4. Outfielder Nathan Lukes, 24, was selected by the Cleveland Indians in the seventh round of the 2015 draft and sent to Tampa Bay as part of the return for outfielder Brandon Guyer. He spent the 2018 season with the Double-A Montgomery Biscuits where he hit .278/.331/.400 while playing all three outfield positions.

5. Catcher Brett Sullivan, 24, was selected by the Tampa Bay Rays in the 17th round of the 2015 draft. He caught 76 games for the Montgomery Biscuits last season and hit .266/.322/.380 with seven homers and 17 stolen bases. The converted infielder had shown a solid arm behind the plate before the 2018 season in which he only nabbed 20-percent (17-of-83) of runners attempting to steal.

6. Catcher David Rodriguez, 22, was part of the Rays international draft signing class in 2012 signing for $600K. He has been a slow mover through the Rays system but did reach Double-A at the tail end of the 2018 season. Overall between the Charlotte Stone Crabs (High-A) and the Double-A Montgomery Biscuits he appeared in 97 games batting .256/.316/.376 and threw out 26-percent (10-of-39) runners attempting to steal.

7. Catcher Zacrey Law, 22, was selected by Tampa Bay in the 23rd round of the 2014 draft and has battled injury throughout his minor league career. Last season he only appeared in 53 games with only 27 with the Charlotte Stone Crabs (High-A). Overall between the Bowling Green Hot Rods (Class-A) and the Crabs he hit .277/.341/.397 spanning 217 plate appearances. He nabbed 35-percent (8-of-23) of runners attempting to steal.

8. Infielder Jake Cronenworth, 24, was selected by Tampa Bay in the seventh round in 2015 out of the University of Michigan. He spent the 2018 season appearing in 115 games with 108 coming with the Double-A Biscuits. Overall, he hit .253/.321/.345 and was successful in 22-of-25 stolen base attempts. In his minor league career he has started 274 games at shortstop, 35 at third base, and 18 at second base.

9. Right handed pitcher Benton Moss, 25, was selected by the Tampa Bay Rays in the 6th round in 2015 out of the University of North Carolina. He spent the 2018 season split between the Charlotte Stone Crabs (High-A) and the Montgomery Biscuits (Double-A). Overall, in 21 games (18 starts) he pitched to a 9-6 mark with a 2.86 ERA while striking out seven batters per nine inning and walking 1.8 per nine.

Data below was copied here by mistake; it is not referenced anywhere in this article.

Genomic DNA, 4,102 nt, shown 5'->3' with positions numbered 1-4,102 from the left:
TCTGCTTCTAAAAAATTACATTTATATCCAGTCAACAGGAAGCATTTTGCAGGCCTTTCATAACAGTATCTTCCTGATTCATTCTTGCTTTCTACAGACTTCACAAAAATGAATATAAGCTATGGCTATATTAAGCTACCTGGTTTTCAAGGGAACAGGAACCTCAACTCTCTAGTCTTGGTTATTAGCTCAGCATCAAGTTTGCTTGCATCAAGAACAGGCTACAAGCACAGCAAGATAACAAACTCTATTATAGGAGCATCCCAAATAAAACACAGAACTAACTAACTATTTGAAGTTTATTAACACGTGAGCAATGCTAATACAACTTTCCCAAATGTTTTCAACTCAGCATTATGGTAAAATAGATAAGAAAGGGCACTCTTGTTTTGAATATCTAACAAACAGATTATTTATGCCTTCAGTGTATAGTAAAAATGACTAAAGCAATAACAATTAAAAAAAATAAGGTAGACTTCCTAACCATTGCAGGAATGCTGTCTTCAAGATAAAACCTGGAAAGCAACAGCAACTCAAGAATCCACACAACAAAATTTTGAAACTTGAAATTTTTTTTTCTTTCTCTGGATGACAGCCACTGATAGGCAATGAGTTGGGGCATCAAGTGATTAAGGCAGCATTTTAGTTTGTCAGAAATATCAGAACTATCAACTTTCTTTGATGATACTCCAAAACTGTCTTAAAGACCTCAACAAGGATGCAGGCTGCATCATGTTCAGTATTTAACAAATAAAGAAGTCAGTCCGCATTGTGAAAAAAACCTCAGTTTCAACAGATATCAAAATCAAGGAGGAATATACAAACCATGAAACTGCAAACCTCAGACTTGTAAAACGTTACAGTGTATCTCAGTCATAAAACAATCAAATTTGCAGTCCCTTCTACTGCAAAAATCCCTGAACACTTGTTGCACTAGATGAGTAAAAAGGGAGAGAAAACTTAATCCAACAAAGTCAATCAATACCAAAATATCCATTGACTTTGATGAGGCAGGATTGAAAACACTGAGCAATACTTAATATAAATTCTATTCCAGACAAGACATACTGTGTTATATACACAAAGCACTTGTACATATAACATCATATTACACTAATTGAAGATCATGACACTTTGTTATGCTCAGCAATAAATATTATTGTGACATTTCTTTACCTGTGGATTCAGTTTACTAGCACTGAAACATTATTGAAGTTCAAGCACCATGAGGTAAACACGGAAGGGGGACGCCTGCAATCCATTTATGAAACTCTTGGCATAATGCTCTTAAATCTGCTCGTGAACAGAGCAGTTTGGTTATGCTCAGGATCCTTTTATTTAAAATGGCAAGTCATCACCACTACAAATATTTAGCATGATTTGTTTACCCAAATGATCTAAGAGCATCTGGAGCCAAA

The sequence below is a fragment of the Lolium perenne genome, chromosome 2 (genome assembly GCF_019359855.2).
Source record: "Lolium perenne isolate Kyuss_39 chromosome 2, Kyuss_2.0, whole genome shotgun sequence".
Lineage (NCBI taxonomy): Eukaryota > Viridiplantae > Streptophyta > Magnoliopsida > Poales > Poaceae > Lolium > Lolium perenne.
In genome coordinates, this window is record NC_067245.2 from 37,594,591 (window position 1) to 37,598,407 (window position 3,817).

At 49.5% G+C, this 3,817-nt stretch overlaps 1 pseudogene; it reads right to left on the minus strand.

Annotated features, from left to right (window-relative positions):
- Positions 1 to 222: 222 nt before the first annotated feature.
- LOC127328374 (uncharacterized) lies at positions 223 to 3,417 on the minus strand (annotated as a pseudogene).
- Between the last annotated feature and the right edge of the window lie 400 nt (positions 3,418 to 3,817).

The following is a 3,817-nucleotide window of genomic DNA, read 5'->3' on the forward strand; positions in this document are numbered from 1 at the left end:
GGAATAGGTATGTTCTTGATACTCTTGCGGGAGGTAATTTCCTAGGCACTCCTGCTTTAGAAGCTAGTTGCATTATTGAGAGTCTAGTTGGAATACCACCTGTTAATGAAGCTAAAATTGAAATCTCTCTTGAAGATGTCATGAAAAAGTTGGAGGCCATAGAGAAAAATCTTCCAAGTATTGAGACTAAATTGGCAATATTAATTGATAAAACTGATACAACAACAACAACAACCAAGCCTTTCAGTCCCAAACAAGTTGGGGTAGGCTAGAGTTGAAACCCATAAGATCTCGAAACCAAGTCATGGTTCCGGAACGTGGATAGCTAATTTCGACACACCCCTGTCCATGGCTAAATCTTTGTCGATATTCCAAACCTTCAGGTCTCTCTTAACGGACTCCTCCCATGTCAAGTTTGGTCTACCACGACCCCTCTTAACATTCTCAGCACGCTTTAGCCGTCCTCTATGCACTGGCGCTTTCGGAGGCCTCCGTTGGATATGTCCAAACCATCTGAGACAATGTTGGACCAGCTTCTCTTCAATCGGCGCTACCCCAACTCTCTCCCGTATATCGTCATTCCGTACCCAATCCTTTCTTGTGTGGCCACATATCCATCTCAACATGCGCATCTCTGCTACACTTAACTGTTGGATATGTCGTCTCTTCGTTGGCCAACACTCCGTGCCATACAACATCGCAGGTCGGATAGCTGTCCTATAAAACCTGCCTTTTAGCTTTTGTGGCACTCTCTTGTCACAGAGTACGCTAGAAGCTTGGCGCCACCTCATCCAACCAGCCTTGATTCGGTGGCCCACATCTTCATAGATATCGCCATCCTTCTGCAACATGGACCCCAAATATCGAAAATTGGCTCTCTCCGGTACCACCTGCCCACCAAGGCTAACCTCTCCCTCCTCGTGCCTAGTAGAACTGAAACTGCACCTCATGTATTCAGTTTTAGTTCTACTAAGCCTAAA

10. Right handed pitcher Blake Bivens, 23, was selected by the Tampa Bay Rays in the 4th round in 2014 out of George Washington High School in Danville Virginia. He spent the 2018 season between the Charlotte Stone Crabs and Montgomery Biscuits appearing in 18 games (13 starts). Overall, he pitched to a 6-6 mark with a 3.76 ERA while striking out 7.2 batters per nine innings and walking 3.0 batters per nine.

11. Right handed pitcher Ryan Sherriff, 28, was signed by the Tampa Bay Rays on November 26, 2018 as a minor league free agent. He was drafted by the St. Louis Cardinals in the 28th round of the 2011 draft. He appeared in 18 games with St. Louis between the 2017-2018 season before requiring Tommy John Surgery to repair his elbow ligament in 2018.

12. Left handed pitcher Travis Ott, 23, was acquired by Tampa Bay in the 12-player three team deal that included the San Diego Padres and Washington Nationals. He was drafted by the Nationals in the 25th round in 2013 out of Shippensberg High School in Shippensberg Pennsylvania. He spent the majority of the 2018 season (sans one game in Durham) with the Montgomery Biscuits and went 3-3 with a 3.53 ERA spanning 71.1-innings. He struck out 11.5 batters per nine innings while walking four per nine.

I am a fan of all sports but am most passionate about baseball. From the fanatical to analytical, nothing about the game escapes me. Being born and raised in Northeast Ohio I'm very familiar with the heartache and pain that sports can bring and hope that I bring some understanding of the other side to my coverage. I will focus mostly on baseball but also cover the Tampa Bay Lightning, one of the most electric franchises in all of sports. Always willing to converse about any sport and have only one rule and that is be respectful at all times.